Louie’s Tavern-Style Thin Crust Pizza: Worth It?

In the (hopefully) never-ending quest to find a good tavern-style thin-crust pizza in North Texas, we turn to Louie’s, a Dallas institution that, according to word of mouth and various social media, serves supposedly the best thin crust pizza in the area. Consider this a companion and update to our recent exploration of this style of Chicago pizza. And who knows? Perhaps one day, Rosati’s will be added to this ever-growing sampling of local thin-crust offerings.

Around 7 a.m. on a Wednesday evening, Louie’s was already packed. There is a more traditional seating area to one side which was not used, but there was plenty of seating on the bar side. Indeed, it had that vibe of a Chicago tavern, albeit much cleaner and with better lighting. While there was an Old Style sign on one of the brick walls, there didn’t actually seem to be any on the menu.

They had local beers such as Revolver’s Blood and Honey, and some domestic ones such as Fat Tire and Goose Island. I thought about trying to imagine a few southerners in a Berwyn corner tavern arguing about Stan Mikita over a bottle of Goose Island, but that seemed highly unlikely. Time flies, and so do old and obscure sports references.

Click to enlarge

No Old Style beer here and we’re not mad about that.

Hank Vaughn

We ordered a large sausage and onion pizza (14 inches), which is our go-to when trying a new pizza somewhere. This at least gives us a somewhat comparable frame of reference; let’s not judge pineapple and prosciutto pie in one place against pepperoni and sausage in another, shall we? It took about 15 minutes to get to our table, and in the meantime the bar filled up even more with young hipsters, older sports fans, and middle-aged couples. The server warned us that it was hot from the oven, and it was indeed.

The verdict? Well…preference for pizza is a personal thing. One man’s trash is another man’s treasure. It was of course not a trash can, but it was not a treasure for us either. The pros: the sauce was wonderful and complex, clearly cooked with time and care and homemade. The sausage was good and chunky rather than the less appealing variety. The crust was the right smoothness and was not undercooked.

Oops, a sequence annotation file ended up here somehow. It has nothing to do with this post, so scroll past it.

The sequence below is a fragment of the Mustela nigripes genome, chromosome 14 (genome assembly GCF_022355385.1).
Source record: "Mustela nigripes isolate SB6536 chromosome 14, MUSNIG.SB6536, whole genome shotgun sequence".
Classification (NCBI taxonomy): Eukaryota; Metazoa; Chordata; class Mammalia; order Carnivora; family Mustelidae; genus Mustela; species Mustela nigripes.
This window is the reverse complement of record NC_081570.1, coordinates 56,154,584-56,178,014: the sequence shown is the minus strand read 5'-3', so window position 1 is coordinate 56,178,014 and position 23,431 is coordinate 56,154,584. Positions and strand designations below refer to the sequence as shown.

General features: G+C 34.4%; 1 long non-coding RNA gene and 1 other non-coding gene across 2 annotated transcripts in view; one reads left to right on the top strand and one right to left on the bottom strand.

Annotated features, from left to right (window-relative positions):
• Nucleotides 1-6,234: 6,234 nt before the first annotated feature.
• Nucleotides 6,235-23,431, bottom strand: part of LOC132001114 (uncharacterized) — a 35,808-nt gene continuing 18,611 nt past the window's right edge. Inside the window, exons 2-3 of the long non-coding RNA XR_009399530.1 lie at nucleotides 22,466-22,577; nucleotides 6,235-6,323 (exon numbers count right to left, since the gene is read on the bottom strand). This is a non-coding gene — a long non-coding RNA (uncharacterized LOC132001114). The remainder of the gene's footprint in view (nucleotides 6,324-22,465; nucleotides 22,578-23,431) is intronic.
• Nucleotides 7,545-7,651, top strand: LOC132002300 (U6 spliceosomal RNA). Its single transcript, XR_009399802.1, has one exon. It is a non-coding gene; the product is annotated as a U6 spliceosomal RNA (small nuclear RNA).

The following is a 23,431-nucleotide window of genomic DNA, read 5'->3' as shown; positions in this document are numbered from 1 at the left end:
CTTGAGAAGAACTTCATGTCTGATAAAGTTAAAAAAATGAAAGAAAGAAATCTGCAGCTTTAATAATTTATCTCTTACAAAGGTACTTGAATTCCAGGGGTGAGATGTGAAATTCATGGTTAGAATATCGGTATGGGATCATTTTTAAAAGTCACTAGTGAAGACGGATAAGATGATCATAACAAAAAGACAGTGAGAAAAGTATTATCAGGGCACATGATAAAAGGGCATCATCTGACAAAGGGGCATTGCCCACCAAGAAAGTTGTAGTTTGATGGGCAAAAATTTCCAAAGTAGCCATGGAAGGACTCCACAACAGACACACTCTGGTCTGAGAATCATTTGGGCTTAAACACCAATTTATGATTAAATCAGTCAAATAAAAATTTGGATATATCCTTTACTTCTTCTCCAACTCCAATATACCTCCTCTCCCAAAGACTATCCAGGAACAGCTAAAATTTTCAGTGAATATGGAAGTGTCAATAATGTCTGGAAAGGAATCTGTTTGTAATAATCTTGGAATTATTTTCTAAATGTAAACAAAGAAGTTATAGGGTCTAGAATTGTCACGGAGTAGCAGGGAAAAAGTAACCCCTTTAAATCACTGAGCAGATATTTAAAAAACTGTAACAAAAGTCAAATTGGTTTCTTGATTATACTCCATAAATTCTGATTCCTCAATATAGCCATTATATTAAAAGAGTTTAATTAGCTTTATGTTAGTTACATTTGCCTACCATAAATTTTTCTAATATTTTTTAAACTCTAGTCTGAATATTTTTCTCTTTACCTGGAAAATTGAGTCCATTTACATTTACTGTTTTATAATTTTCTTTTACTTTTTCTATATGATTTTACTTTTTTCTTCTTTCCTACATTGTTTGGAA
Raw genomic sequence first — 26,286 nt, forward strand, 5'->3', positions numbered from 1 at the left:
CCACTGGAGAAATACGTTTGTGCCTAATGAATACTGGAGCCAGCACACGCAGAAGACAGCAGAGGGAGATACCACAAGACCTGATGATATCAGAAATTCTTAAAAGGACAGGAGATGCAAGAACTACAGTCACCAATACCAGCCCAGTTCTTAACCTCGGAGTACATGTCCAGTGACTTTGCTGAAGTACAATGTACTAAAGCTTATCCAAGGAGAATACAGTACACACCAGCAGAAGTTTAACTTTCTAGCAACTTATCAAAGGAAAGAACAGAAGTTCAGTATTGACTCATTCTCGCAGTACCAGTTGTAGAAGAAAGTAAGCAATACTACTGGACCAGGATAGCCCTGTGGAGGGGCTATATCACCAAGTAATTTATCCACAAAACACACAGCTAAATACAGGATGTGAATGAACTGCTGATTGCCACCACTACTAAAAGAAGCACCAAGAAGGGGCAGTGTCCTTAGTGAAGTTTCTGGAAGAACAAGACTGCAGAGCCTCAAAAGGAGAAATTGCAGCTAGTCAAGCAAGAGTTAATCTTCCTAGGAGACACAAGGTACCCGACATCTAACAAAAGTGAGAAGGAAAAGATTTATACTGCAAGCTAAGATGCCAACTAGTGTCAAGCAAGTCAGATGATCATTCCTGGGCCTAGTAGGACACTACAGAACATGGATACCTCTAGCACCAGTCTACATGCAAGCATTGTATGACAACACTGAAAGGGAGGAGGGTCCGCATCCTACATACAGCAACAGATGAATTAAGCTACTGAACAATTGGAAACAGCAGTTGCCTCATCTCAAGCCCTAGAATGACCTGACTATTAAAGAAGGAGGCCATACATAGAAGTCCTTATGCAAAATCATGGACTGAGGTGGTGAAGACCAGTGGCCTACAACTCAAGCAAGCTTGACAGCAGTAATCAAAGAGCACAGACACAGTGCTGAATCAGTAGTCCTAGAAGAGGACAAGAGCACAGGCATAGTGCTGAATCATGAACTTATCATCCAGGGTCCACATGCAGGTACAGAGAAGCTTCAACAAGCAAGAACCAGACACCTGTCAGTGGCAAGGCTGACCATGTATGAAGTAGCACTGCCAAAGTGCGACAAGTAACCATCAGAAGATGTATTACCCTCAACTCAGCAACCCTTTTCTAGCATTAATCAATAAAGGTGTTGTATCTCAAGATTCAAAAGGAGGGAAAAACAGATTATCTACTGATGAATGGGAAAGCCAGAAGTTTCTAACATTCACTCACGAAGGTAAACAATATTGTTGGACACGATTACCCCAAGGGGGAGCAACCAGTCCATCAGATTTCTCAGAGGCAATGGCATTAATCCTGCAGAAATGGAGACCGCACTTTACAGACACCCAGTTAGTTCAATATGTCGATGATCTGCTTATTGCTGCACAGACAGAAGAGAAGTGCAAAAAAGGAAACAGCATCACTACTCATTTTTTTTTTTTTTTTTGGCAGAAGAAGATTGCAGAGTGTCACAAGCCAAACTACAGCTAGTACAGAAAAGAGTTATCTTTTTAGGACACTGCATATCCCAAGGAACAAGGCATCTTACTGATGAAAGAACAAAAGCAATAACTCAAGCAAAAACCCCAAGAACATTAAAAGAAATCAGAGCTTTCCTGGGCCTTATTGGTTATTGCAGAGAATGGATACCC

Click to enlarge thin slices, including the coveted corner piece - HANK VAUGHN

thin slices, including the coveted corner

Hank Vaughn

The inconvenients? Unfortunately, for us, there were. It’s still great tavern style pizza, but it’s not at the top for us. The crust was maybe a little overcooked, which I’ll take care of being undercooked, but still. The toppings and sauce didn’t go all the way to the edge of the pizza, but rather stopped within an inch. The toppings were a little sparse and oddly evenly distributed, with the majority in the center, which meant that the otherwise lovely corner pieces were almost devoid of any toppings except for a bit of sauce. Also, the pizza was not cut into squares but rather into long rectangles, much like how Campisi’s or i Fratelli cut their pizzas. That’s okay, and of course it doesn’t affect the taste, but call me a traditionalist.

Click to enlarge the slices were more rectangular than square, for those who love geometry.  - HANK VAUGHN

the slices were more rectangular than square, for those who love geometry.

Hank Vaughn

We were glad we finally got to try Louie’s pizza, and will probably be back, but for us it just didn’t live up to the hype and hype. We really wanted to like this pizza. They offer a great atmosphere and decent pie, and it’s obvious why it has such a loud (and vocal) following. We just expected more.

Louie’s 1839 N. Henderson Ave. Dallas 5:30 p.m. – 10:00 p.m. Tuesday, Wednesday and Sunday; 5:30 p.m. – 11 p.m. from Thursday to Saturday